Relying on the decisions of the United States Supreme Court in the Slocum and Order of R.C. of A. cases, the United States District Court of the Northern District of Ohio, in Kendall v. Pennsylvania R. Co., 94 F.Supp. 875, (August 7, 1950), held that it had no jurisdiction to entertain a suit by a discharged railroad employee seeking reinstatement and damages for his discharge on the ground that his seniority rights under the bargaining agreement were violated; and the New York Supreme Court (Special Term), in a similar case, Haggquist v. Hudson & Manhattan R.R., 27 L.R.R.M. 2002 (October 24, 1950), reached the same result.
To support his claim that the court below erred, plaintiff relies on Moore v. Illinois Central R. Co., above; Schlenk v. Lehigh Valley Railroad Co., 1 N.J. 131 (December 6, 1948), and Coyle v. Erie Railroad Company, 1 N.J. 350 (January 24, 1949).
In the Moore case, the United States Supreme Court held that the lower court had jurisdiction of an action at law by a discharged employee of a railroad company in which he sought damages for his wrongful discharge. In answer to the argument that Moore's suit was prematurely brought because of his failure to exhaust the administrative remedies granted him by the Railway Labor Act, the court said: "But we find nothing in that Act which purports to take away from the courts the jurisdiction to determine a controversy over a wrongful discharge or to make an administrative finding a prerequisite to filing a suit in court." However, this general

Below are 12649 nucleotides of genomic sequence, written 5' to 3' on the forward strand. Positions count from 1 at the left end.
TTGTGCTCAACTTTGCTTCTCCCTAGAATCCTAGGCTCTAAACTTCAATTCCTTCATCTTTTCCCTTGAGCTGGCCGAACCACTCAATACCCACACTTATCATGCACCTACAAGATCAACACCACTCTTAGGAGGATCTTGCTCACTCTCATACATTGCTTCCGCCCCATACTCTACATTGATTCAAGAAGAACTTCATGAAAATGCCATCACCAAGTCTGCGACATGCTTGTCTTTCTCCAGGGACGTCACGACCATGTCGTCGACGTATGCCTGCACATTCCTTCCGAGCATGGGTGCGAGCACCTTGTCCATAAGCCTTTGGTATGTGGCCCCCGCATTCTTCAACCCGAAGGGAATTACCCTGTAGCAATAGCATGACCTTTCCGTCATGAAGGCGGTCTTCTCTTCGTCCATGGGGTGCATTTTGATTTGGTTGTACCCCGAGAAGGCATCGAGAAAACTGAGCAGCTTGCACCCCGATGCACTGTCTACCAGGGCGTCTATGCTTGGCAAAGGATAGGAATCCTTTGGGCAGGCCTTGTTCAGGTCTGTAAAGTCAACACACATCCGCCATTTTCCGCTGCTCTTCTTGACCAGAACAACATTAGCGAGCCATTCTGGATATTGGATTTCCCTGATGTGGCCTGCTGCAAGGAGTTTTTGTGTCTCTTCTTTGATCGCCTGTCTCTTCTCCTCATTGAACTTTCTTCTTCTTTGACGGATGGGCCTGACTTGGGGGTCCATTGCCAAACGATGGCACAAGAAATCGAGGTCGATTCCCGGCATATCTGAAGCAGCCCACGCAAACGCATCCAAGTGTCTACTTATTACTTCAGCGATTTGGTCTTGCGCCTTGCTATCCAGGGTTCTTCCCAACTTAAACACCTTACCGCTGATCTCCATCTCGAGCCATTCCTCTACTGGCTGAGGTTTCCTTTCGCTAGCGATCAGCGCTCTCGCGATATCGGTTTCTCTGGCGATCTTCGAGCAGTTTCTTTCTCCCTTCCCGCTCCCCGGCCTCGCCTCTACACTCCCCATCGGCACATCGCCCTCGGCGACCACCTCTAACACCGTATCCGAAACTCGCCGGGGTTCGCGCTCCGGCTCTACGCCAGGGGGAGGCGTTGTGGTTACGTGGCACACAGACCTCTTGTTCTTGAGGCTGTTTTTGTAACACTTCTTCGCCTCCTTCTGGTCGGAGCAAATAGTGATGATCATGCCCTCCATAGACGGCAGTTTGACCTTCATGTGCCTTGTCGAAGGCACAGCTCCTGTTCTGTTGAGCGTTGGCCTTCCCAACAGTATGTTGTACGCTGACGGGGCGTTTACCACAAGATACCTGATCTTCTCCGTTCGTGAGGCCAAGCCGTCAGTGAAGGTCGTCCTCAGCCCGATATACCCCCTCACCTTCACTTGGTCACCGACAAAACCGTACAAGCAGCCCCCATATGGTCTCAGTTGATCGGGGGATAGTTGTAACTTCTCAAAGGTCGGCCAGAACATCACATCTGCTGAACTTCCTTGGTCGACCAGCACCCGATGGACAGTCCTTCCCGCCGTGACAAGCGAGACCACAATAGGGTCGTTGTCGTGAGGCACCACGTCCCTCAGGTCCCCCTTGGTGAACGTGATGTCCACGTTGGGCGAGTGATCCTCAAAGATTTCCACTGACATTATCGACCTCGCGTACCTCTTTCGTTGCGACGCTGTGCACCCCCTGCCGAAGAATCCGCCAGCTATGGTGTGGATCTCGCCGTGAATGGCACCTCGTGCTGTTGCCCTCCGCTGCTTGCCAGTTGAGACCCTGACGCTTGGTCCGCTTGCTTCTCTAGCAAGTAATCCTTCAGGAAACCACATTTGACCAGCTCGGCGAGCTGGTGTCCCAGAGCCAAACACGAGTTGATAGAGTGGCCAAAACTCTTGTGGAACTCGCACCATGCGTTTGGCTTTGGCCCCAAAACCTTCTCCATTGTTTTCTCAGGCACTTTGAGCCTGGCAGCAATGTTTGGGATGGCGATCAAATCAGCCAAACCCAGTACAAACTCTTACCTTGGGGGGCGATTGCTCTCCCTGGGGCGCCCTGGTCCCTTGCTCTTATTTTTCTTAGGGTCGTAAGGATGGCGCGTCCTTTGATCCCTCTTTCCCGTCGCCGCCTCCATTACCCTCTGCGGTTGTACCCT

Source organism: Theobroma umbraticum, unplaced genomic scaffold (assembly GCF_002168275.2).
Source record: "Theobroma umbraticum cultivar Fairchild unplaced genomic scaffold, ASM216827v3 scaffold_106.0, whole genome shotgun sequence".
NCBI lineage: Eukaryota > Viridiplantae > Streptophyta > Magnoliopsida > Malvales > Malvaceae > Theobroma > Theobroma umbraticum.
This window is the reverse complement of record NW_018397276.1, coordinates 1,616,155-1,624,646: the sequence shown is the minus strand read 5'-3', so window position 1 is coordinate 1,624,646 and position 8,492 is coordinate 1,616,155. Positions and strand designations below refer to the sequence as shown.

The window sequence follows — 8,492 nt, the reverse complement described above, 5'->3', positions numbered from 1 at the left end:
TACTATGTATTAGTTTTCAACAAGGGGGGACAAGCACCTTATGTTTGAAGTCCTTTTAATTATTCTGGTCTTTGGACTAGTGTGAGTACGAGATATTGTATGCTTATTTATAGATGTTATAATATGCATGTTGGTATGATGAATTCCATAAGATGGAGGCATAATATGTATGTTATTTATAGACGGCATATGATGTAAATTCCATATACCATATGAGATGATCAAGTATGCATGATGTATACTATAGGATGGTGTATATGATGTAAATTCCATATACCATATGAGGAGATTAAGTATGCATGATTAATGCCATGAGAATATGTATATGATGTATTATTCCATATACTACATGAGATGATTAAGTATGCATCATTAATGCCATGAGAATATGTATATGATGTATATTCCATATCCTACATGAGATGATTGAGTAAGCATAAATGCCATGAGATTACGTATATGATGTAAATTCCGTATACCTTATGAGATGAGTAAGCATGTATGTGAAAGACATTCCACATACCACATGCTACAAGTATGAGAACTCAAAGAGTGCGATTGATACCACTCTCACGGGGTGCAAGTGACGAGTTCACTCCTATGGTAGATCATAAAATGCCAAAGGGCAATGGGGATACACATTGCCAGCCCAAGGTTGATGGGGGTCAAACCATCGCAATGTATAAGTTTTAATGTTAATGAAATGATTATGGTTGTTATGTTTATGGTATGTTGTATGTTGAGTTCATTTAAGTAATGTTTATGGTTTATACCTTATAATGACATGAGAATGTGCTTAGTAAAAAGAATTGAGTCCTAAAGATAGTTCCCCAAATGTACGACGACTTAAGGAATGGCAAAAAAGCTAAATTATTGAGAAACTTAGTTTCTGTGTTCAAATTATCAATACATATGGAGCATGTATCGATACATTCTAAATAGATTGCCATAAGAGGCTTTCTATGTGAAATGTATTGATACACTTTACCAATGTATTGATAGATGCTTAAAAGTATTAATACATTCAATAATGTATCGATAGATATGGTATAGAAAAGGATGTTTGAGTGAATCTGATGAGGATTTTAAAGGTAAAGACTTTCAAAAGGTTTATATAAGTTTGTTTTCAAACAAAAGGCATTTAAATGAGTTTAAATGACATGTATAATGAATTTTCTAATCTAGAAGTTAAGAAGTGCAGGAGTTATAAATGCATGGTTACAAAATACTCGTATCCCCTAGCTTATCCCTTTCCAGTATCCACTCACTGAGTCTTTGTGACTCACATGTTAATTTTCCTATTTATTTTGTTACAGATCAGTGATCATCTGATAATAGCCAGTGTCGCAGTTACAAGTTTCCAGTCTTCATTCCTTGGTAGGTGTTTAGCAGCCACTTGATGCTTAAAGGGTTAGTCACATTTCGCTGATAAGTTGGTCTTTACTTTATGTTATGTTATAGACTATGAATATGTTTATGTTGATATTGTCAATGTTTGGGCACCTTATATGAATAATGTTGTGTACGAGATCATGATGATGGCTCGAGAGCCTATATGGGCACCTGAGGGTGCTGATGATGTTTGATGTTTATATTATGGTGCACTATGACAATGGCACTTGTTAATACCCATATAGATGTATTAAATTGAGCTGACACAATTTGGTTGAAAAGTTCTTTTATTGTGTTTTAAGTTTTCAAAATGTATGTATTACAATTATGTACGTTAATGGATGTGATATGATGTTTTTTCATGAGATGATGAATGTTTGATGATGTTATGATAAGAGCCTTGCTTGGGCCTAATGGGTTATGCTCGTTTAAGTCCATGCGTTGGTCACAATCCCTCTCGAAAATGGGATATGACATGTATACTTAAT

In the Schlenk case, decided December 6, 1948, our Supreme Court held the former Court of Chancery was without jurisdiction "to determine, either before or after the hearing and appeals provided for in this contract, the extent of the discipline the employer may impose as a condition of the employee remaining in his service or to curb the employer's right to dismiss his employee." In referring to a prior decree of the former Court of Chancery, which was not appealed from, the court said it was sound because "Where a contract exists, however, equity has the power, as it did here, to protect the complainant from the consequences of a hasty trial without being represented, in violation of the contractual provisions for `a fair hearing and investigation' and appropriate representation thereat." We note that the court also said: "Holding the view we do as to the lack of inherent jurisdiction of equity, we do not deem it necessary to pass on the question raised as to the necessity of the complainant exhausting his remedies before the National Railroad Adjustment Board."